Table 2

Primers, restriction enzymes and fragment lengths for IVS24-9delT, 5557G>A and IVS38-8T>C variants

Variant

Primer secuence (1)

Anealing temperature

Restriction enzyme

Fragment lengths

IVS24-9delT

F 5' ACTAAGCTGCTGGTCTGAAC 3' R 5' GTCCTGGAACAATCTTAAAGC 3'

48°C

FnuH I

T allele : 176 bp + 24 bp (-T) allele: 199 bp

IVS38-8T>C

F 5' ATGGTAATGGCCTAGACTGG 3' R 5' ATCCAAGTTTGCAGGGGTTG 3'

58°C

Rsa I

T allele: 295 bp + 148 bp C allele: 260 bp + 148 bp + 35 bp

5557G>A

F 5' TAATATGTCAACGGGGCATG 3' R 5' ATTTCTCCATGATTCATTTGGAT 3'

52°C

Rsa I

G allele: 156 bp + 23 bp A allele: 179 bp

(1) Underlined base indicates a mismatch to create the restriction site

Statistical analysis

The Hardy-Weinberg equilibrium assumption was assessed using standard maximum likelihood methods. Fisher's exact-test was used to asses the association of alleles and/or genotypes between cases and controls, p < 0,05 was used as the criterion of significance. The odds ratio (OR) and their 95% confidence interval (CI) were calculated to estimate the strength of the association between cases and controls. Haplotype estimation was carried out using UNPHASED software which uses a maximum likelihood approach [19].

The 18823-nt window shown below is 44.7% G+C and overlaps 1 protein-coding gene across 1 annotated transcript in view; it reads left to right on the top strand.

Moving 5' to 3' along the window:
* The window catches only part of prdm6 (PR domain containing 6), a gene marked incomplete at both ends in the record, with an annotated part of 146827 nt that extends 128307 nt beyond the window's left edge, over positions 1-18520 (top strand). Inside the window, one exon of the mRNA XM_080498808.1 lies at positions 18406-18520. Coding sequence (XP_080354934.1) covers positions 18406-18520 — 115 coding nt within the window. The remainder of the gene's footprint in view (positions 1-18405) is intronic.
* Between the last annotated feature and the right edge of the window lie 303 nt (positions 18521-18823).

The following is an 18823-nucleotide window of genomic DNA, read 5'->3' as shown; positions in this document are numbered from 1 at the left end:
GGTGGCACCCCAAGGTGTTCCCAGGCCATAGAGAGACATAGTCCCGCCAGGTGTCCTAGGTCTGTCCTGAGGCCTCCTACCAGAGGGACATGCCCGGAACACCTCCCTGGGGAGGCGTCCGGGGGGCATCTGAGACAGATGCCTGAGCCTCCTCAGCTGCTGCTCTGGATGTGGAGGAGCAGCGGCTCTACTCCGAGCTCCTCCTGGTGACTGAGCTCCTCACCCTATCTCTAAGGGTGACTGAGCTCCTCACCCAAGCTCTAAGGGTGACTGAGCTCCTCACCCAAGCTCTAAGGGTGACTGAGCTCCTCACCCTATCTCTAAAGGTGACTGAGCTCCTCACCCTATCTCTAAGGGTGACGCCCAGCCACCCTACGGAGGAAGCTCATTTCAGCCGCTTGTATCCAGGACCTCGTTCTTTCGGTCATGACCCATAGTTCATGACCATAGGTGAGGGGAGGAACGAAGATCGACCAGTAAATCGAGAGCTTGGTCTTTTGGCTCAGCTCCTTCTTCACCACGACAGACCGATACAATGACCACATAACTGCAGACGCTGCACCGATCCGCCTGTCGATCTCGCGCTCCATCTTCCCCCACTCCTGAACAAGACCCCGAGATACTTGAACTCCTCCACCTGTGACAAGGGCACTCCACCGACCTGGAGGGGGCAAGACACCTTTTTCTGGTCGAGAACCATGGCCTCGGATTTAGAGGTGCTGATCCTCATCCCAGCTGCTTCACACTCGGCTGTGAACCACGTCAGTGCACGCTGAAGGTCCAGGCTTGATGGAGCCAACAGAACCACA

Results

Table 3 shows the sequence variants found in the ATM gene in the 137 patients. We detected two missense mutations and eight intronic polymorphisms. The most frequent variants were: IVS4+36insAA (46%); IVS48-69insATT (50.5%); IVS24-9delT (20.6%) and 5557G>A (20.6%). All the polymorphisms and the aminoacid substitutions detected in the present study have been previously described in different populations such as Caucasians, Africans and Amerindians [2022]. Of the detected variants, eight were intronic polymorphisms, the majority of which were located far of the donor or acceptor splice sites. Then, the probability that they represent risk variants is very low. Thus, we considered not necessary to study the frequency of the following variants in controls: IVS4+36insAA, IVS17-56G>A, IV25-12insA, IVS38-15G>C, IVS47-65G>C, and IVS48-69insATT.